[0081] Detection of aggregates from Alzheimer's disease with fluorescence-labeled soluble Aβ(1-42) using FCS, to answer the question of whether the detection method employed in Examples 1 to 3 can be transferred to other diseases involving pathological protein depositions and is thus suitable for detection of any amyloid structure.

[0082] Material

[0083] soluble Aβ peptide 1-42, fluorescence-labeled with Cy2, 100 ng/μl in 10 mM Na phosphate buffer, pH 7.0, 0.2% SDS; →(solution 1)

[0084] Aβ amyloid fibrils (90 ng/μl) in 10 mM Na phosphate buffer, pH 7.0; →(solution 2)

[0085] Performance

[0086] Two batches were prepared:

A) 1 μl of solution 1 (1:10) B) 1 μl of solution 1 (1:10)
10 μl of solution 2 10 μl of solution 2
9 μl of Na phosphate buffer, 9 μl of Na phosphate buffer,
pH 7.0 0.2% SDS, pH 7.0

[0087] Each of the two charges was mixed, incubated for 1 minute, charged into a sample chamber and measured by FCS.

[0088] As a control, soluble Aβ(1-42)-Cy2 was measured in the same concentration.

[0089] In FIG. 5, the results of the experiment are summarized graphically. The evaluation of peak frequency (cf. 1-3) shows that with incubation in 0.01% SDS, labeling of Aβ fibrils (SDS concentration identical with that used for PrP aggregates), which represent the major components of amyloid depositions in Alzheimer's disease, is possible by this method. Incorporation of Aβ-Cy2(1-42) in the presence of an increased SDS concentration (0.1%) is not possible. The labeling of Aβ which is present in a soluble (rather than fibrillar) structure is not possible either. The experiment shows that the detection of amyloid depositions accompanying Alzheimer's disease is possible.

EXAMPLE 5

[0090] Heterologous Detection of Peptide Aggregates, which Represent the Majority of Amyloid depositions in Alzheimer's Disease, with Fluorescence-labeled Solubilized Prion Proteins (PrP-Cy2)

[0091] Detection of Aggregates from Alzheimer's disease with fluorescence-labeled soluble PrP-Cy2 using FCS, to answer the question of whether a heterologous labeling with a fluorescence-labeled soluble probe not identical with the sample to which association is to take place is possible.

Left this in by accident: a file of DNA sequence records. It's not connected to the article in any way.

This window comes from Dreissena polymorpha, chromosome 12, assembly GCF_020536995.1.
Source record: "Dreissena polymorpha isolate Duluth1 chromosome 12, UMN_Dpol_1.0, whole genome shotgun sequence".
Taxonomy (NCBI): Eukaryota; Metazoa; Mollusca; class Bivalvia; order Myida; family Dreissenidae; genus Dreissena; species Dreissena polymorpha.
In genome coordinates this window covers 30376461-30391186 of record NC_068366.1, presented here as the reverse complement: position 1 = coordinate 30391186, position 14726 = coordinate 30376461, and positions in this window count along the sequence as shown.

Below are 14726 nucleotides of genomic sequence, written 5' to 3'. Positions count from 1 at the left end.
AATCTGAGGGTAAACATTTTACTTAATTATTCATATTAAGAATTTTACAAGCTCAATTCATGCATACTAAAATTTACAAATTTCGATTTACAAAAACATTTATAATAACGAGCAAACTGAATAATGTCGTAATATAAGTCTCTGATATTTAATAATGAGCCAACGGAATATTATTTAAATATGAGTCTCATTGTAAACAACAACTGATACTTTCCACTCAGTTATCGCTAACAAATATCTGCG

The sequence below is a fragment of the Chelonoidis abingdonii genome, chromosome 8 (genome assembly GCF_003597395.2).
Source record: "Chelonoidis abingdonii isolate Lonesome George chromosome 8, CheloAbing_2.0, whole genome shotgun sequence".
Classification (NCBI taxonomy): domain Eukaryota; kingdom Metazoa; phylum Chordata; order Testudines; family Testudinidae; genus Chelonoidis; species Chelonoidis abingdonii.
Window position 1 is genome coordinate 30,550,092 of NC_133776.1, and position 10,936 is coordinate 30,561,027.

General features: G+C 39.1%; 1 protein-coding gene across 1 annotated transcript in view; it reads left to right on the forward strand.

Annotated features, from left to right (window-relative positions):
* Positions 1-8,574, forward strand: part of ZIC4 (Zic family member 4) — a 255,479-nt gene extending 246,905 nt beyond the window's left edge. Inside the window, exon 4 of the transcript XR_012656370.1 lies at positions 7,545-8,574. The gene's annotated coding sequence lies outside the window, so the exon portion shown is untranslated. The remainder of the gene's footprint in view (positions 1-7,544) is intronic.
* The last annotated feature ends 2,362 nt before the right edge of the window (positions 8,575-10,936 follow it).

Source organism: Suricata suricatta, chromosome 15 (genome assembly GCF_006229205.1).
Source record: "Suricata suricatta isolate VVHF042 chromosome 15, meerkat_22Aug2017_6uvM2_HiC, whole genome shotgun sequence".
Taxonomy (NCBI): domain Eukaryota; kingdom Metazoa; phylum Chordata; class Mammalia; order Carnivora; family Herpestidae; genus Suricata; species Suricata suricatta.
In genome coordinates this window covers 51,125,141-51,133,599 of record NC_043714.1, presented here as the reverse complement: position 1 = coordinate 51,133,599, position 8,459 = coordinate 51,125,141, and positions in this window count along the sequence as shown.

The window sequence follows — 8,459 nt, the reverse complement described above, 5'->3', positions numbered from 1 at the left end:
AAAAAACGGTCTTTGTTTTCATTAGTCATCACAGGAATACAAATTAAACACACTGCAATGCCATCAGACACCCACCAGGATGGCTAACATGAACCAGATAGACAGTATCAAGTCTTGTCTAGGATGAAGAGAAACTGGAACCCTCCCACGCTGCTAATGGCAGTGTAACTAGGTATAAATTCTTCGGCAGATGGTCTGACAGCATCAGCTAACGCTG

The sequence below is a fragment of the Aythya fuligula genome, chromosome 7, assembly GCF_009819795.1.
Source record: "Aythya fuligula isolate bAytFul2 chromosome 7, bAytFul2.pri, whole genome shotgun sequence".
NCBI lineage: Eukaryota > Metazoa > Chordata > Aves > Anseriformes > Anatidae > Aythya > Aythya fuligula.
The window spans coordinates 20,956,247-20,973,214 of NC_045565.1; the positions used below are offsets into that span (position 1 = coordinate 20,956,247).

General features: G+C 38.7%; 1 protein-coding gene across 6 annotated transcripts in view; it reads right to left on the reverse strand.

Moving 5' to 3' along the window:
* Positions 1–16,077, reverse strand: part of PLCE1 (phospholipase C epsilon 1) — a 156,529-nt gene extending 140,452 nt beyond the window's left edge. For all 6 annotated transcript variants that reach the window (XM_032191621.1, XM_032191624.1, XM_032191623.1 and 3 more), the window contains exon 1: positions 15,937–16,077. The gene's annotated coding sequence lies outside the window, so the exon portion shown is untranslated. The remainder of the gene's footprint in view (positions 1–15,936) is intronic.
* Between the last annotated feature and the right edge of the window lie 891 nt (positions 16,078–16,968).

[0092] Material

[0093] solubilized PrP-Cy2, about 25 ng/μl in 10 mM Na phosphate buffer, pH 7.0, 0.2% SDS; →(solution 1)

[0094] Aβ(1-42) amyloid fibrils (90 ng/μl) in 10 mM Na phosphate buffer, pH 7.0; →(solution 2)

[0095] Aβ(1-42), non-fibrillar (90 ng/μl) in 10 mM Na phosphate buffer, pH 7.0, 0.2% SDS; →(solution 3)

[0096] Aβ(1-40) amyloid fibrils (90 ng/μl) in 10 mM Na phosphate buffer, pH 7.0; →(solution 4)

[0097] Aβ(1-40), non-fibrillar (90 ng/μl) in 10 mM Na phosphate buffer, pH 7.0, 0.2% SDS; →(solution 5)

[0098] Performance

[0099] The following batches were prepared:

Aβ peptide (1-42):
A) 1 μl of solution 1 (1:10) B) 1 μl of solution 1 (1:10)
2.5 μl of solution 2 2.5 μl of solution 3
16.5 μl of Na phosphate buffer, 16.5 μl of Na phosphate
pH 7.0 buffer, pH 7.0
C) 1 μl of solution 1 (1:10)
2.5 μl of solution 2
16.5 μl of Na phosphate buffer,
pH 7.0, 0.2% SDS
Aβ peptide (1-40):
A) 1 μl of solution 1 (1:10) B) 1 μl of solution 1 (1:10)
2.5 μl of solution 4 2.5 μl of solution 5
16.5 μl of Na phosphate buffer, 16.5 μl of Na phosphate
pH 7.0 buffer, pH 7.0
C) 1 μl of solution 1 (1:10)
2.5 μl of solution 4
16.5 μl of Na phosphate buffer,
pH 7.0, 0.2% SDS

[0100] Every batch was mixed, incubated for 1 minute, charged into a sample chamber and measured by FCS.

[0101] As a control, soluble PrP-Cy2 was measured in the same concentration with 0.01% SDS.

[0102] The peak frequency (cf. Example 2) was measured for each of the above mentioned batches (FIG. 6). It is found that both Aβ(1-42) and Aβ(1-40) can be distinctly labeled with PrP-Cy2 if they are present in a fibrillar structure and if the labeling reaction takes place at 0.01% SDS. When association is effected to non-fibrillar structures or the SDS concentration is increased, only a low background signal can be seen.

[0103] This result shows that the labeling of amyloid protein aggregates does not forcibly require that the soluble fluorescence-labeled protein employed for labeling be identical with the protein forming the aggregate.

EXAMPLE 6

[0104] Detection of Aggregates in the Cerebrospinal Fluid of Patients Suffering from Alzheimer's Disease